Here’s the latest collection of 5 studies funded by food companies or trade associations, all with results that favor the sponsor’s interests. I’ve just reviewed them and found a couple of duplicates, so this is a corrected score. The correct score is 55 industry-funded studies with positive results vs. 3 with results unfavorable to industry—since mid-March.
I’m particularly interested in the unfavorable category. If you run across any, please send.
Jejunal Casein Feeding Is Followed by More Rapid Protein Digestion and Amino Acid Absorption When Compared with Gastric Feeding in Healthy Young Men. Joanna Luttikhold, Klaske van Norren, Nikki Buijs, Marjolein Ankersmit, Annemieke C Heijboer, Jeannette Gootjes, Herman Rijna, Paul AM van Leeuwen, and Luc JC van Loon. J. Nutr. 2015; 145:2033-2038 doi:10.3945/jn.115.211615.
- Conclusions: Jejunal feeding of intact casein is followed by more rapid protein digestion and AA absorption when compared with gastric feeding in healthy young men. The greater postprandial increase in circulating EAA concentrations may allow a more robust increase in muscle protein synthesis rate after jejunal vs. gastric casein feeding.
- Funding: Supported by Nutricia Research, Utrecht, Netherlands. J Luttikhold was employed by Nutricia Research; K van Norren is a guest employee of Nutricia Research; and LJC van Loon has served as a consultant for Nutricia Research. [Note: Nutricia Research is a subsidiary of Danone].
Higher Total Protein Intake and Change in Total Protein Intake Affect Body Composition but Not Metabolic Syndrome Indexes in Middle-Aged Overweight and Obese Adults Who Perform Resistance and Aerobic Exercise for 36 Weeks. Wayne W Campbell, Jung Eun Kim, Akua F Amankwaah, Susannah L Gordon, and Eileen M Weinheimer-Haus. J. Nutr. 2015; 145:2076-2083 doi:10.3945/jn.115.213595.
- Conclusions: In conjunction with exercise training, higher TPro [total protein] promoted positive changes in BC [body composition] but not in MetS [metabolic syndrome] indexes in overweight and obese middle-aged adults. Changes in TPro from before to during the intervention also influenced BC responses and should be considered in future research when different TPro is achieved via diet or supplements.
- Funding: Supported by the US Whey Protein Research Consortium (to WWC) among others. WW Campbell was a member of the National Dairy Council Whey Protein Advisory Panel while the research was being conducted.
Intense Sweeteners, Appetite for the Sweet Taste, and Relationship to Weight Management. France Bellisle. Current Obesity Reports March 2015, Volume 4, Issue 1, pp 106-110 10.1007/s13679-014-0133-8
- Conclusion: While many of the existing studies cannot identify any causal links between use of LES [artificial, low-energy sweeteners] and appetite for sweetness, randomized trials in children and adults suggest that use of LES tends to reduce rather than increase the intake of sugar-containing foods and to facilitate, rather than impair, weight loss.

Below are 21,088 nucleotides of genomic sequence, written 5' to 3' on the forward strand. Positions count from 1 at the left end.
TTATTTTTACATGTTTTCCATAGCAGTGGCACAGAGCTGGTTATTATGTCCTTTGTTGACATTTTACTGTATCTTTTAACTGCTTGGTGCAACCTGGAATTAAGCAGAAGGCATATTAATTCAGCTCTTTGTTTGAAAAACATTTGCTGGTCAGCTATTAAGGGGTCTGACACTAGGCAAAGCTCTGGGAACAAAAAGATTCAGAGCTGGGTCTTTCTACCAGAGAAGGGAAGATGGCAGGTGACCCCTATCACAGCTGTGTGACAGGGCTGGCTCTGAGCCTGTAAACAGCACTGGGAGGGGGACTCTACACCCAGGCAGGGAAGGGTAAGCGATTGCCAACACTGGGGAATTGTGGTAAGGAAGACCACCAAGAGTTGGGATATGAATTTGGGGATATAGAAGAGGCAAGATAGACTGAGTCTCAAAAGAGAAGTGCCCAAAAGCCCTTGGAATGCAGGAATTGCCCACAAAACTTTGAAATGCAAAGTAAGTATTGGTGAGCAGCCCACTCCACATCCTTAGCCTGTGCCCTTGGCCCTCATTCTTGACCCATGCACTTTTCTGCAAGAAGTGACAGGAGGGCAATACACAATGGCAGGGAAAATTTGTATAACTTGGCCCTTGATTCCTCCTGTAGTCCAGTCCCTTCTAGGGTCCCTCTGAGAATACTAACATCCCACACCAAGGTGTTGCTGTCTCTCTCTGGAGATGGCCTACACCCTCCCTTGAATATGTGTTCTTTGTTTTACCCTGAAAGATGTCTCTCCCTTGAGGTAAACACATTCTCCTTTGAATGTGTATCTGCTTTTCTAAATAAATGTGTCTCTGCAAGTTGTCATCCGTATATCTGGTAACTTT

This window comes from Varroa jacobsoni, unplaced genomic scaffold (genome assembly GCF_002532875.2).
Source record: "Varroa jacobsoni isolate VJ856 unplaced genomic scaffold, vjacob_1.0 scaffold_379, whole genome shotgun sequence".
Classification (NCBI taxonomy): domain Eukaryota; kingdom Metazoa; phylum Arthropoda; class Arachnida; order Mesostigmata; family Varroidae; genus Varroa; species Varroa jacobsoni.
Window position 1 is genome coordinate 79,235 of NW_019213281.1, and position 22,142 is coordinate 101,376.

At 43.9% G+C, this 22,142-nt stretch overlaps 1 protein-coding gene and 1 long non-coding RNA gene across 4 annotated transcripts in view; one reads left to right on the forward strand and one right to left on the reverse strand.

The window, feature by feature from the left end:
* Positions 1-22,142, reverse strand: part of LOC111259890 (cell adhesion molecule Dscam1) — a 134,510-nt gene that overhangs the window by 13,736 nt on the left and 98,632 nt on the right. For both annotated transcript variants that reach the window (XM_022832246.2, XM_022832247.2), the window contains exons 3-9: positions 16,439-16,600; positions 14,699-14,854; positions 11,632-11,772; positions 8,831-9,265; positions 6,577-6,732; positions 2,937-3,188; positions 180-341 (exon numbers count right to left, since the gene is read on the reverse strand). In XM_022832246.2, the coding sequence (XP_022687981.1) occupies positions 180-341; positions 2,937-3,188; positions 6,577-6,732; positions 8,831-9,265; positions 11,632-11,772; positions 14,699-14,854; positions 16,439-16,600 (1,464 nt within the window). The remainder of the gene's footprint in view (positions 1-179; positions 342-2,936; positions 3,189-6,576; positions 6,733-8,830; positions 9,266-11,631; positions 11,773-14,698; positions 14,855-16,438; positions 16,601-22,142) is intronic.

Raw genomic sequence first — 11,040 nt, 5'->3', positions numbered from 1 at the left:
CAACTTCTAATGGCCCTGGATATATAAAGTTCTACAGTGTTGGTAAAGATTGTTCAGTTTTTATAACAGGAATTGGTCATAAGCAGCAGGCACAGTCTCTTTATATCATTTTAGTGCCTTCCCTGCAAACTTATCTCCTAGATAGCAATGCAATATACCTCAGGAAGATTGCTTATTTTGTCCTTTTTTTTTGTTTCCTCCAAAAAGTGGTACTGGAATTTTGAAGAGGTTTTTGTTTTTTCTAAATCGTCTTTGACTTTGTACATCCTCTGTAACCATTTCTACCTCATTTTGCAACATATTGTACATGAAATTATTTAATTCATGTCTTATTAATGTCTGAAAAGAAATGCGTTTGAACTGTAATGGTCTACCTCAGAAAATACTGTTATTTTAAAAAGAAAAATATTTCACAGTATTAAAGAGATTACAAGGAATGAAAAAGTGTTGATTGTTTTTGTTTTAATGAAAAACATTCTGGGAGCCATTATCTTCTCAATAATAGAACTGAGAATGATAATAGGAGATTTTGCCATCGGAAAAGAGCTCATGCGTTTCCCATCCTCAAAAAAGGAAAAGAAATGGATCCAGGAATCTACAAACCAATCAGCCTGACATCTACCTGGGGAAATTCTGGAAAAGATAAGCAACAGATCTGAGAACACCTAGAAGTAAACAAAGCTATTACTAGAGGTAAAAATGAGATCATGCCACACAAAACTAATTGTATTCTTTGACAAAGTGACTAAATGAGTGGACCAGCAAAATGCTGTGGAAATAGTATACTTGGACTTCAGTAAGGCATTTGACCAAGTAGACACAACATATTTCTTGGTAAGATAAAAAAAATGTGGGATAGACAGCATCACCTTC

- Conflict: Parts of [this study] are extracted from a non-published document for which the author received an honorarium from the International Sweeteners Association (ISA). France Bellisle is a member of the Scientific Advisory Board for General Mills and has received travel reimbursement and honoraria for contributions in scientific congresses from Mondelez, ISA, and General Mills.
Impact of cocoa flavanol intake on age-dependent vascular stiffness in healthy men: a randomized, controlled, double-masked trial. Christian Heiss & Roberto Sansone & Hakima Karimi & Moritz Krabbe & Dominik Schuler & Ana Rodriguez-Mateos & Thomas Kraemer & Miriam Margherita Cortese-Krott & Gunter G. C. Kuhnle & Jeremy P. E. Spencer & Hagen Schroeter & Marc W. Merx & Malte Kelm & for the FLAVIOLA Consortium, European Union 7th Framework Program. AGE (2015) 37: 56 DOI 10.1007/s11357-015-9794-9
- Conclusion: CF [cocoa flavanol] intake reverses age-related burden of cardiovascular risk in healthy elderly, highlighting the potential of dietary flavanols to maintain cardiovascular health.
- Funding: …Additional funding was provided by an unrestricted grant by MARS, Inc…MARS, Inc. provided the standardized test drinks used in this investigation. HS is employed by MARS, Inc., a member of the FLAVIOLA research consortium and a company engaged in flavanol research and flavanol-related commercial activities.
Cocoa flavanol intake improves endothelial function and Framingham Risk Score in healthy men and women: a randomised, controlled, double-masked trial: the Flaviola Health Study. Roberto Sansone, Ana Rodriguez-Mateos , Jan Heuel, David Falk, Dominik Schuler, Rabea Wagstaff, Gunter G. C. Kuhnle, Jeremy P. E. Spencer, Hagen Schroeter, Marc W. Merx, Malte Kelm and Christian Heiss for the Flaviola Consortium, European Union 7th Framework Program. British Journal of Nutrition, September 9, 2015. doi:10.1017/S0007114515002822.
- Conclusion: In healthy individuals, regular CF [cocoa flavanol] intake improved accredited cardiovascular surrogates of cardiovascular risk, demonstrating that dietary flavanols have the potential to maintain cardiovascular health even in low-risk subjects.
- Funding: Additional funding was provided…through an unrestricted grant by MARS Inc. MARS Inc. also provided the standardised test drinks used in this investigation… H. S. provided test drinks on behalf of Mars Inc… H. S. is employed by MARS Inc., a member of the Flaviola research consortium and a company engaged in flavanol research and flavanol-related commercial activities. [The conflict statement also discloses that MARS employee H.S. shared responsibility for designing the study, writing the paper, and approving the final content].
- Comment: Lest the implicit (but never stated directly) “eat more chocolate” message of these studies be missed, Mars sent out a press release: “Cocoa flavanols lower blood pressure and increase blood vessel function in healthy people.”